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Debt in Business Analysis

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September 01, 2009 – Comments (2) | RELATED TICKERS: MCO , MHFI , DLX

One of the most important things to look at when analyzing a prospective investment is the financial health of the business. Companies with a lot of debt and little cash flow are candidates for bankruptcy, leaving your investment worth nothing, regardless of how much you paid per share of stock. On the other hand, strategic debt can often help greatly improve a business's growth rate, and is almost required for start-up and early-stage companies. In this article, I'll go over 5 basic questions related to analyzing a company's debt burden, including what it is, and what is good or bad debt. In a follow up article, I'll go through a Magic Formula example to illustrate the process.

1) What kinds of debt do businesses use?

There are many different kinds of debt, but in general there are 3 primary forms. The first is simply a line of credit from a bank, often referred to as a "credit facility". This is not much different from a consumer credit card. The bank grants a business the ability to borrow up to a certain amount of money on a short-term basis with usually rather high interest rates. You can find the outstanding amounts on a line of credit in the balance sheet in the current liabilities section, usually under "short-term debt" or "line of credit".

The second, and probably most common method of debt are long-term corporate bonds. These are underwritten by an investment bank, rated by a debt rating agency like Moody's (MCO) or S&P (MHP), and sold to investors. The company then (usually) pays quarterly or annual coupons on the bonds, with a rate determined both by the bond risk rating and the general interest rate environment at the time of issuance. At some point in the future, usually 5 years or more, the bonds mature and are paid off. Bonds are a pretty involved topic with lots of variables outside of the scope of this article.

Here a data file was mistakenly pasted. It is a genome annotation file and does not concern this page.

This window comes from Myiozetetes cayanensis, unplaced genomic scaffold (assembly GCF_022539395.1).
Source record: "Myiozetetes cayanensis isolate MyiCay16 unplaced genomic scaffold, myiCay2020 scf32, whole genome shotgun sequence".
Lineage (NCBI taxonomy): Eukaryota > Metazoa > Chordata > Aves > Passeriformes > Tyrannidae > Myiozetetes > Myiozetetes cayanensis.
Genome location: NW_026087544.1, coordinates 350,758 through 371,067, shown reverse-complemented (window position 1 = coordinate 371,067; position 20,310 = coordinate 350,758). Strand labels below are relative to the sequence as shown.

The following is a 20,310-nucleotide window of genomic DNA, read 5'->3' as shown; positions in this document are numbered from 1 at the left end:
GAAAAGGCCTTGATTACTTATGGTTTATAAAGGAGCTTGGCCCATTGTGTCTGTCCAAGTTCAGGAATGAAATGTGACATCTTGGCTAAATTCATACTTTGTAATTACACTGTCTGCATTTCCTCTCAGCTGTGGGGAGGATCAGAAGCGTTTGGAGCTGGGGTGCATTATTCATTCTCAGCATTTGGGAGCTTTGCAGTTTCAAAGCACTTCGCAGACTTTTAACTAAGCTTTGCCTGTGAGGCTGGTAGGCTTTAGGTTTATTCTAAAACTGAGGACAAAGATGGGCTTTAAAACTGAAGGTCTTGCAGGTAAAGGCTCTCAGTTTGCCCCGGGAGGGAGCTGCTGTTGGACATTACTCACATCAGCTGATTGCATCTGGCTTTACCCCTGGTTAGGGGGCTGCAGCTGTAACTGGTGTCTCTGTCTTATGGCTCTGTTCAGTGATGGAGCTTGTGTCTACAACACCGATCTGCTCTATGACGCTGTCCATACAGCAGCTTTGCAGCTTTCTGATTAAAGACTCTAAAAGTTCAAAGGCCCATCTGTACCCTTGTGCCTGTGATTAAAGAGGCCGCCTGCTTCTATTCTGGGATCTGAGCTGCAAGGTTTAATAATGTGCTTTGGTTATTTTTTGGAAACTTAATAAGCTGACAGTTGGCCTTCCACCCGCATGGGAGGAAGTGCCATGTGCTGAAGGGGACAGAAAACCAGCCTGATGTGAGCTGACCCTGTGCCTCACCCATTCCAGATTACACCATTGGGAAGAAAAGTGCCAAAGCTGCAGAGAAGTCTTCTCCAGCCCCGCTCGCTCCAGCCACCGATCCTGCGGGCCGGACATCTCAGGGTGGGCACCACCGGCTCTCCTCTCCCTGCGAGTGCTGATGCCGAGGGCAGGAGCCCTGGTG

The third form of debt is an offshoot of bonds that is frequently encountered: the convertible bond. A convertible bond usually carries a lower coupon (interest) rate than a traditional bond, but it has the feature of being convertible to shares of stock at a certain price. Convertible bonds are attractive to the company as they require lower interest payments, but are less attractive to existing shareholders as they represent potential share dilution of profits - a smaller portion of the pie. Again, this is a general description and there are many variables to consider with convertible bonds.

Both long-term corporate bonds and convertible bonds can usually be found on the balance sheet under "long-term debt", although bonds redeemable within a year show up in the "current portion of long-term debt" line item. To find the breakdown of a company's debt types, look in the "Notes to financial statements" section, as there is usually a note dedicated to listing out each individual component of debt.

2) Why do businesses take on debt?

The two primary reasons a company takes on debt are to finance start-up operations or growth initiatives. Few entrepreneurs have enough out-of-pocket cash to finance business start-up costs, so debt is almost always present in early stage companies. For more mature companies, debt is often employed to pursue growth, usually through acquiring other businesses, building more store locations, building a new factory to expand production, and so forth. This provides the capital to grow faster than would otherwise be possible by using only cash flows generated from existing operations.